A pack of McCain frozen veggies can cost as little as $2.30 for 500g.
Coles’ homebrand range supplies plenty of everyday value items across various product categories like food (fresh and packaged), paper and cleaning products, plus health and beauty products. Here are some options from the Coles frozen veggies range:
Prices for Coles frozen veggies start at $1.90 per 1kg.
Woolworths also has its own generic brand of everyday essential home and kitchen items. It’s marketed as affordably priced to help you buy all the ‘must haves’ and pantry staples on your shopping list. Here are some options from the Woolworths frozen veggies range:
Prices for Woolworths Essentials frozen veggies start from $2.35 for 500g.
Bell Farms is also a Woolworths-owned brand supplying a range of everyday products at a discount price. Here are some popular products from the Bell Farms frozen veggies range:
Prices for Bell Farms frozen vegetables start from $2.50 for 1kg.
The brands included in our latest ratings aren’t the only options worth digging into. Here are a couple more popular products to check out:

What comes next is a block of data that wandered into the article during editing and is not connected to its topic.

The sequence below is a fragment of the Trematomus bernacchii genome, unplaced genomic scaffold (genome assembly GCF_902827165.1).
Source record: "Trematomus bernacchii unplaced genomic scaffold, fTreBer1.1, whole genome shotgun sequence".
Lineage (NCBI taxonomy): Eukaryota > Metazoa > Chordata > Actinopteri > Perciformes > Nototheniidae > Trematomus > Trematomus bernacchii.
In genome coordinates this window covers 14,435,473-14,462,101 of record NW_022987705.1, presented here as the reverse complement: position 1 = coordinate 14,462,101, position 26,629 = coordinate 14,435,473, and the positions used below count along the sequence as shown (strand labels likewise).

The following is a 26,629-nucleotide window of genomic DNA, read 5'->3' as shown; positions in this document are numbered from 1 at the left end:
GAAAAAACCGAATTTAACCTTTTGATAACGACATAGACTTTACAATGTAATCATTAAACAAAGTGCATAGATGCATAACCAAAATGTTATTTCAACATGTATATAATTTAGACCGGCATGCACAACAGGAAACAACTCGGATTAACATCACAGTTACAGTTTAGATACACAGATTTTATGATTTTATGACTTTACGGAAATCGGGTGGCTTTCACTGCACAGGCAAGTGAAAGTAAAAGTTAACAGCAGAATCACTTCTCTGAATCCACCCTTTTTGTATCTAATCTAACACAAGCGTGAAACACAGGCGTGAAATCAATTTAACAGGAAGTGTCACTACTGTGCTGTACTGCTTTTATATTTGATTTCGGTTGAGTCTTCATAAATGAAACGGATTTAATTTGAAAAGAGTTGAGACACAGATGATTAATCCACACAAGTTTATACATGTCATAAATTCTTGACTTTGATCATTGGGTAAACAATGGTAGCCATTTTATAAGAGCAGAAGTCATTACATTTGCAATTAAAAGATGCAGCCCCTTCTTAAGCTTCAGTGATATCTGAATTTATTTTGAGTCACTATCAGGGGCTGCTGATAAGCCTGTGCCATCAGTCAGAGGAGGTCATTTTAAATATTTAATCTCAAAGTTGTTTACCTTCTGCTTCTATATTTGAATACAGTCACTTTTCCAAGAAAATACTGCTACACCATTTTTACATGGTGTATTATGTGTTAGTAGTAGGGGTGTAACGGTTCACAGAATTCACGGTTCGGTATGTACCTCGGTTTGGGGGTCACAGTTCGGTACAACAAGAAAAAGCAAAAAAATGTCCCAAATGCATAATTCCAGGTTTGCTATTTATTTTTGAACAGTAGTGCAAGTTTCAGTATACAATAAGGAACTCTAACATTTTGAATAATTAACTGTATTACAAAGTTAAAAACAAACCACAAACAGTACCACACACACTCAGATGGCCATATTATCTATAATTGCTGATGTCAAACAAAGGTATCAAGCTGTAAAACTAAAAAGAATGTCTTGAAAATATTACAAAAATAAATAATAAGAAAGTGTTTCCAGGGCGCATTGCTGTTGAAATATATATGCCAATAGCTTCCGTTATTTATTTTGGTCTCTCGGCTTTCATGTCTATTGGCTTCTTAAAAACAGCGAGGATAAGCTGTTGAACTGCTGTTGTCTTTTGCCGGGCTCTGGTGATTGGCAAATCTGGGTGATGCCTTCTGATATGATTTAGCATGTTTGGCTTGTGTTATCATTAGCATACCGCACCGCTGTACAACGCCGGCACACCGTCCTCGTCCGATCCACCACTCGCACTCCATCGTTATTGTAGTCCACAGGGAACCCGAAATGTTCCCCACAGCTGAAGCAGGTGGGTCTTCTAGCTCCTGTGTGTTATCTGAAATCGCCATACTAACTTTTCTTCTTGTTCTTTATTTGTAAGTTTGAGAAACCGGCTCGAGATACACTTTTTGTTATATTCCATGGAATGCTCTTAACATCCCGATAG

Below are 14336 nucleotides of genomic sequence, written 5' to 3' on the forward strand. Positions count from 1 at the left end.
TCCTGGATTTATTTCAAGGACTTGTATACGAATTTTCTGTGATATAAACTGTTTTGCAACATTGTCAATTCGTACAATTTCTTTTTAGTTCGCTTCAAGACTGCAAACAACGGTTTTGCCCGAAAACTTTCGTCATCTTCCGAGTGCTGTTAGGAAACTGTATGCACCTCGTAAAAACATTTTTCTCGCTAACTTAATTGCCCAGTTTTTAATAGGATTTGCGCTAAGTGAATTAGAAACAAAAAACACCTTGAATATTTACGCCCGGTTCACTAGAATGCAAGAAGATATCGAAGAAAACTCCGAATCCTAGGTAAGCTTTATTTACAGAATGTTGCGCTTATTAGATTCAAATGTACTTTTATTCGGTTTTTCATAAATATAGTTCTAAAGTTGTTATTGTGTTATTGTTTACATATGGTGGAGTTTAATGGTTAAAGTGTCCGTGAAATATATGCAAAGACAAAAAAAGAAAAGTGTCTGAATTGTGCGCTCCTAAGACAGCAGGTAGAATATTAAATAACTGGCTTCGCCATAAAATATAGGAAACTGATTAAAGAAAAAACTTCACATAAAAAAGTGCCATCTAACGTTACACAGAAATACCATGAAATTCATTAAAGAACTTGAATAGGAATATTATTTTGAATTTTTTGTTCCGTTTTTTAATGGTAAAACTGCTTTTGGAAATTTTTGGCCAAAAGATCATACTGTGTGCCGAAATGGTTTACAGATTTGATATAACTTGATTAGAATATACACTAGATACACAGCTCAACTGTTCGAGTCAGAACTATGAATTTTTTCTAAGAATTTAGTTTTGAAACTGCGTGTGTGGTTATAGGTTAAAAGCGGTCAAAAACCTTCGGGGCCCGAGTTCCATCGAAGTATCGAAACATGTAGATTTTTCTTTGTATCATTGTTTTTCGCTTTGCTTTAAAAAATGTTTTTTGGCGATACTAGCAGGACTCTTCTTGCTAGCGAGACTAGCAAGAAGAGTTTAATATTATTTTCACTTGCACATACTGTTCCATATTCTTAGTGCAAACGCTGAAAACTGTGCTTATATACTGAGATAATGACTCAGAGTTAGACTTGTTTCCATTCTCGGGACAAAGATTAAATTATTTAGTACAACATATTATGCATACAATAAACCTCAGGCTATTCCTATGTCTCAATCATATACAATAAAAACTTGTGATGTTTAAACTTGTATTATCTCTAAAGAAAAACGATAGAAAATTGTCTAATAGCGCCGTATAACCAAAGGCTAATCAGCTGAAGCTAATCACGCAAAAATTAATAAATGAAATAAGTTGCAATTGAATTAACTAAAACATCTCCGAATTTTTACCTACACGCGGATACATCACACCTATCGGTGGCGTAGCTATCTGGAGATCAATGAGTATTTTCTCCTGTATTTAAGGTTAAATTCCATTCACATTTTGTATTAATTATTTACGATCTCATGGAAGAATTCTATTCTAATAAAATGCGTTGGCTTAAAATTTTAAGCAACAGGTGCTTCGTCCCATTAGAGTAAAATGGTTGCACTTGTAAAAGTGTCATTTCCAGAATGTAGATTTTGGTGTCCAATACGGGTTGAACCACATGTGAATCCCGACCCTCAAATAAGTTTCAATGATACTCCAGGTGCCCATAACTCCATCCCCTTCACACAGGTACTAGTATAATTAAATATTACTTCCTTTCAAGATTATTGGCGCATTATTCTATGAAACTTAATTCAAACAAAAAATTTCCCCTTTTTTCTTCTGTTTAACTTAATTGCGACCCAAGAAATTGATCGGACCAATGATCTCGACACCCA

Heinz is one of the largest food and beverage companies globally, on a mission to provide ‘high quality, great taste and nutrition for all eating occasions. Heinz frozen vegetables are claimed to be picked and snap frozen at their peak and then sealed in steamer bags. Here are some products from their range:
Prices for Heinz frozen veggies are generally around the $3.30 mark.
Woolworths Essentials is the supermarket’s other homebrand for everyday essential home and kitchen items. The range is priced competitively compared to other products you can find in the frozen section of your supermarket. Here are some options from the Woolworths Essentials frozen veggies range.